THIS ENTERTAINING, very populous novel chronicles one season in the narrow strip of wall-to-wall money along the Pacific coast that every summer attracts well-heeled climbers from many walks of life. As is customary in books of this sort, numerous lives intersect on the beaches, tennis courts, and dance floors, and most of their troubles come to crisis in a brief space of time. The story line jumps from rocky marriage to political scandal to slipping career to incurable disease as Murray follows a group of neighbors -- one can't really call these self-absorbed people friends -- as they and their problems ricochet off one another. Much to Murray's credit, however, the resulting tale is not more sordid or melodramatic than life, and the people and situations are recognizably and sometimes genuinely human.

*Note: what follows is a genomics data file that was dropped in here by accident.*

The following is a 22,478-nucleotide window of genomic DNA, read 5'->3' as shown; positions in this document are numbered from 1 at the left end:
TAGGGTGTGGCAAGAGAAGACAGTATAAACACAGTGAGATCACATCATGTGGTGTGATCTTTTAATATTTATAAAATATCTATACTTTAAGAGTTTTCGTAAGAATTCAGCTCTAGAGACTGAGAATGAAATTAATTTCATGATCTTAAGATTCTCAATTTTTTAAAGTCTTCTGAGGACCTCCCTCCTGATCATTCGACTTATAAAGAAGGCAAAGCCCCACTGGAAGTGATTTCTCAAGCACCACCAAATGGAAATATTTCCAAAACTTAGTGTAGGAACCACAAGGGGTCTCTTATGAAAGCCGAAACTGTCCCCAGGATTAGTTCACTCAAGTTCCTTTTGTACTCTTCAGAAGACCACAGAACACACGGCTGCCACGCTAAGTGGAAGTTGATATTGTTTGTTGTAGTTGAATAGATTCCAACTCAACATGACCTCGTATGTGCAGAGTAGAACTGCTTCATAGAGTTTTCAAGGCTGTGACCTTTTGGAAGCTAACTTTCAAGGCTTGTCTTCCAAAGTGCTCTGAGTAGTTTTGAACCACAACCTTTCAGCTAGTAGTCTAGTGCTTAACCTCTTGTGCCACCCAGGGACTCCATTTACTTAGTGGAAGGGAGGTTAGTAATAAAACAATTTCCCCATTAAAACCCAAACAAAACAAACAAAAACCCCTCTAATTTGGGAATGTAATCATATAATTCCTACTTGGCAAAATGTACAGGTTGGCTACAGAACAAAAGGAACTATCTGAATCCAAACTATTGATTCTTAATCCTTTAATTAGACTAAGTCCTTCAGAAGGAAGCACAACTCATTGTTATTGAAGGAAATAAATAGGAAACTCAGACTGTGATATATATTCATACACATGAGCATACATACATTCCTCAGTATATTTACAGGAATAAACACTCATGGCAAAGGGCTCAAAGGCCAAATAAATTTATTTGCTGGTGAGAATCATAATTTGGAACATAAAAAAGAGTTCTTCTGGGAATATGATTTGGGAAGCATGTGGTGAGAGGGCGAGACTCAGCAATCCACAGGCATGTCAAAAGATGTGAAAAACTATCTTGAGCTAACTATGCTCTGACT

He seems particularly good at depicting disappointment, people whose lives haven't turned out as they had been led to expect. And his characters are real enough that some of them can salvage something of value, even if it's not what they had wanted, and start again. There's an affecting portrait of a doctor who must watch helplessly as his best friend succumbs to cancer; a canny old cat of a real estate lady, cashing in on the speculative boom, who will ring true for many Washingtonians; and a host of other Hollywood, LA, East Coast, media and Mafia types too numerous to mention. Altogether a good read, rather better written and more intelligently conceived than many of this genre, and set in a golden, sunny land that's fun to visit, if only vicariously, when north winds blow.